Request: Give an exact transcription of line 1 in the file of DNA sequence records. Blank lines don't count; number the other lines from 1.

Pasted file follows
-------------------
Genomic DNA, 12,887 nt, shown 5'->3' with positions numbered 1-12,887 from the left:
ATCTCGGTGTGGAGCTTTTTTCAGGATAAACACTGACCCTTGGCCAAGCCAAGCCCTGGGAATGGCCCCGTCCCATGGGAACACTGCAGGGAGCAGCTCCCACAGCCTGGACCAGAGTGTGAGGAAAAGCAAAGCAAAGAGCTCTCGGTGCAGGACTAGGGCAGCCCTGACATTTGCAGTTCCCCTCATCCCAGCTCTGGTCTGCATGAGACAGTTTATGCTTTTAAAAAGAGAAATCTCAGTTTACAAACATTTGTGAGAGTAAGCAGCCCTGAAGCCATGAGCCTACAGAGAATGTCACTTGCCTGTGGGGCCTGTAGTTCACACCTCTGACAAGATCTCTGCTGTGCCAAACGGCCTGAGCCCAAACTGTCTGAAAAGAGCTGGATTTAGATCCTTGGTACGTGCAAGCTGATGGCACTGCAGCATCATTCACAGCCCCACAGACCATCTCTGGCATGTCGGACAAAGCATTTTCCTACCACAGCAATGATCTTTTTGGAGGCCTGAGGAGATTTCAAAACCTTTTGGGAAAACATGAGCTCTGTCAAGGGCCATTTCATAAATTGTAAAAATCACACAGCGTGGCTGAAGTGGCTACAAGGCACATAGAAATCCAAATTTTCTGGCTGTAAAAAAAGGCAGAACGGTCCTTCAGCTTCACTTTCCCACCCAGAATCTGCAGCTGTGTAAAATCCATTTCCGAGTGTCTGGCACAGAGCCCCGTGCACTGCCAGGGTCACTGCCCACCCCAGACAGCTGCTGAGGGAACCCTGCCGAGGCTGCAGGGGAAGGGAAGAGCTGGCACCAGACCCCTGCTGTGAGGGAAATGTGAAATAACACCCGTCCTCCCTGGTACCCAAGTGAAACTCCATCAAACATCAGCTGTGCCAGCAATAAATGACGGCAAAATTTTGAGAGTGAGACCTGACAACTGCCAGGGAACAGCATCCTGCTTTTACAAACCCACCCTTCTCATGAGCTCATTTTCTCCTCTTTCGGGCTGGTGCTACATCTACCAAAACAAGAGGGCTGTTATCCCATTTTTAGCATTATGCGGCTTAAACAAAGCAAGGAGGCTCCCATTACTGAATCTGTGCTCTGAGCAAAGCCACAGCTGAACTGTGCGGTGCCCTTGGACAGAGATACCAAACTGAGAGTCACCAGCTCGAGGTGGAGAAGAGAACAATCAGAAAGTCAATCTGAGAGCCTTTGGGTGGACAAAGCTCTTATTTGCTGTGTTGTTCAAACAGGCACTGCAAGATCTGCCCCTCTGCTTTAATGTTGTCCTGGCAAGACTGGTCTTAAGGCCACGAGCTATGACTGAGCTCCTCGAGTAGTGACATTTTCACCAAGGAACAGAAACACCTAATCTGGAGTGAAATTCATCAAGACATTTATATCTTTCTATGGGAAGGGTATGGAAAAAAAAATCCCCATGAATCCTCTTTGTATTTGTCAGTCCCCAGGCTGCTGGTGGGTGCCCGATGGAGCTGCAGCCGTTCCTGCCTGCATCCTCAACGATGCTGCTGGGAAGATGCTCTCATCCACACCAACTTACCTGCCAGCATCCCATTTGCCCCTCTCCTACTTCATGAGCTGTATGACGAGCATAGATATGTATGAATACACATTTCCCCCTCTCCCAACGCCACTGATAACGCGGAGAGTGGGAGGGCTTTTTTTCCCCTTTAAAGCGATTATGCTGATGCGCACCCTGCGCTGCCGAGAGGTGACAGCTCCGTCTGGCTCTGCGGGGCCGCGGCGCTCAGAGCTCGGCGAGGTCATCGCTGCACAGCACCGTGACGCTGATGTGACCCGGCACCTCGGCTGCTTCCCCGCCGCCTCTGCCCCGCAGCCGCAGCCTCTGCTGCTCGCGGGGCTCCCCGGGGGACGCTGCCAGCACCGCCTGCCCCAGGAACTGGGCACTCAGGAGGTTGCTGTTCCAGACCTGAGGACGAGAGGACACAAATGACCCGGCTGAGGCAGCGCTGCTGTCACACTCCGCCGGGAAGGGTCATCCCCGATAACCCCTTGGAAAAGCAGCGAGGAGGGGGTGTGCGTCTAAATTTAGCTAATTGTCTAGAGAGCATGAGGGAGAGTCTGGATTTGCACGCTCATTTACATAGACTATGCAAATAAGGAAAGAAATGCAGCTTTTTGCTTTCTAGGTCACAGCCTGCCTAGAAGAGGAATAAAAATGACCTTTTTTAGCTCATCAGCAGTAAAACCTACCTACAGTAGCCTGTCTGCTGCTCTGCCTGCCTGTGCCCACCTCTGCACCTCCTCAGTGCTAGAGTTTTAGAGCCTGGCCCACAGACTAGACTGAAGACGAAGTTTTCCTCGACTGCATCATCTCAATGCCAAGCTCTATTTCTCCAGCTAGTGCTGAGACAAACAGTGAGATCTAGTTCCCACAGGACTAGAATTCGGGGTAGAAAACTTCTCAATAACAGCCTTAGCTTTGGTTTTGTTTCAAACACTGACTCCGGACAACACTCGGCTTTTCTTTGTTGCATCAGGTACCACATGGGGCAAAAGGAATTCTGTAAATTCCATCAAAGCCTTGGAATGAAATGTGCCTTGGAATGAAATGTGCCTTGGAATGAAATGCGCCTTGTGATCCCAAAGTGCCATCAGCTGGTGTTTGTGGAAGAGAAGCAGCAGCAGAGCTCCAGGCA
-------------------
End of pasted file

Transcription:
Genomic DNA, 12,887 nt, shown 5'->3' with positions numbered 1-12,887 from the left: